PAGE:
All News

At first glance, one may be surprised to find a collection of superhero figurines adorning the desk of Trish Allen, Head of Junior High. However, spending your days working with teenagers often requires being in touch with your inner superpowers.

Head of Junior High at St Peters Indooroopilly since 2010, Trish relishes the opportunity and responsibility to provide leadership and a nurturing environment for her staff, students and parents.

Prior to starting at St Peters, she was Deputy Principal – Curriculum, at Concordia Lutheran College in Toowoomba.

‘I came to St Peters in a teaching role in 2009 and in 2010, I was fortunate to become Head of Junior High,’ Trish explained.

On a daily basis, Trish is responsible for the wellbeing of her staff and students who comprise the Junior High cohort of Years 7–9, and as Trish explained, the Junior High sub school structure offers many benefits for this specific age group in terms of resources, teaching staff and programs that provide a high level of care for each cohort.

‘Years 7–9 are foundational years for High School, so it’s really important to have that place of nurturing across the Junior High,’ Trish said.

‘It’s quite natural for them to start finding their independence,’ Trish explained and added:

‘Our role is to provide strong guidance, clear boundaries and offer support so our students can develop confidence in themselves, set goals for the future, and know there are people around them who want them to achieve and succeed.’

Trish said another benefit of the Junior High structure at St Peters is the specific focus on each cohort as the students progress through the adolescent years.

‘The Year 7s have been a real blessing. They are just so energetic. There is that level of energy and excitement that they bring to the table, and having a small group of core teachers provides support during this transition year,’ Trish said.

A highlight for the Year 8 cohort each year is the Kaleidoscope production, which offers students the opportunity to develop their musical and dramatic skills under the guidance of arts professionals and be part of a stage work created especially for them. Due to her own love of performing, Kaleidoscope is especially dear to Trish’s heart.

‘I used to do a lot of performing,’ Trish explained. ‘I specialised in drama and music at university and have directed many school musicals and plays, including Kaleidoscope for three years.’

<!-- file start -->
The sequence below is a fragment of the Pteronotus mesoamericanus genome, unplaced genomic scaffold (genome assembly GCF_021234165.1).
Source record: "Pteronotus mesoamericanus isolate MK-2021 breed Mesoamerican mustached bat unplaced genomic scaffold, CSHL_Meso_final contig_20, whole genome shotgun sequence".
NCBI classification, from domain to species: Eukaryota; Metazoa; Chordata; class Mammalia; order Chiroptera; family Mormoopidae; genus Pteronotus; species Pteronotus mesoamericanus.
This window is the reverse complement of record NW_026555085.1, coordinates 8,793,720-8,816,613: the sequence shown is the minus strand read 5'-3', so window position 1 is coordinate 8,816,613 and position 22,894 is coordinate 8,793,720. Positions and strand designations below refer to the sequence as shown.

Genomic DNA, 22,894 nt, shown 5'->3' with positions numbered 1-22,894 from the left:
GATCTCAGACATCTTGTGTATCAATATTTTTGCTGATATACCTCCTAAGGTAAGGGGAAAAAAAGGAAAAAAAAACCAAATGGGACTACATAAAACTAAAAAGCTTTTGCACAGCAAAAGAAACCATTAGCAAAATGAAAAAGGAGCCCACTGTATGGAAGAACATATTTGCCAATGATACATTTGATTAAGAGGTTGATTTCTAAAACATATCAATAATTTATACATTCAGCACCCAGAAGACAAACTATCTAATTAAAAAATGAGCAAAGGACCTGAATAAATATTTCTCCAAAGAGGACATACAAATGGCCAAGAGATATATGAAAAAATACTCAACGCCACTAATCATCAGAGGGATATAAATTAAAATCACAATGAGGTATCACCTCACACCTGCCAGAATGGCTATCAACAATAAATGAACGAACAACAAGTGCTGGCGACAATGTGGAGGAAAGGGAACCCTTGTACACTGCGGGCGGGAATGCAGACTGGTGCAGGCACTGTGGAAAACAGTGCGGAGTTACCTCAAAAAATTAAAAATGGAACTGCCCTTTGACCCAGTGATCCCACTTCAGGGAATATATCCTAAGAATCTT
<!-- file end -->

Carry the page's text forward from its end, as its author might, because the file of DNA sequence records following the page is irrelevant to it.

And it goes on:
Trish said there is also a real focus on developing leadership within the Year 8 cohort as they prepare for greater responsibilities in Year 9. The addition of a week-long Year 8 camp this year is big part of this focus.

‘We want to make sure we have clear stepping stones for them as we head into some of the responsibilities of leadership and the compulsory five-week Ironbark experience in Year 9.’

In spite of the obvious challenges that come with nurturing emerging adolescents, Trish is abundant in her praise for her staff and the students.

‘I’m surrounded by great people,’ Trish said emphatically.

‘We have a phenomenal team of staff in Junior High. They make it an absolute pleasure to come to work.’

She also finds humour in the sometimes blissful innocence of students, often when it is least expected.

‘Our students are not immune to all the social challenges within our society and yet, sometimes they’ll come out with something that is innocent and pure. It just makes you giggle and think how nice it is that there’s still innocence in the world.’

Work aside, Trish enjoys winding down with a good movie, home improvement TV and has recently discovered her inner green thumb.

‘I am developing a real love of gardening,’ Trish said, smiling.

‘I’m really enjoying watching things grow. I have a lemon tree and a lime tree that are doing really well and I grew cherry tomatoes for the first time this year. I’m really loving having a vegetable garden.’

While she enjoys her interests away from work, Trish said one of the best things about St Peters is the sense of community and the enthusiastic greeting she receives from students when she arrives for work.

‘I can be walking up the hill where I’ve parked the car and I am greeted by lovely smiles from the students saying hello and asking me about my weekend. You don’t get that at every workplace,’ Trish said.

‘It’s really nice to feel like you’re on the journey with these young people and their families. It’s worth all the hard work!’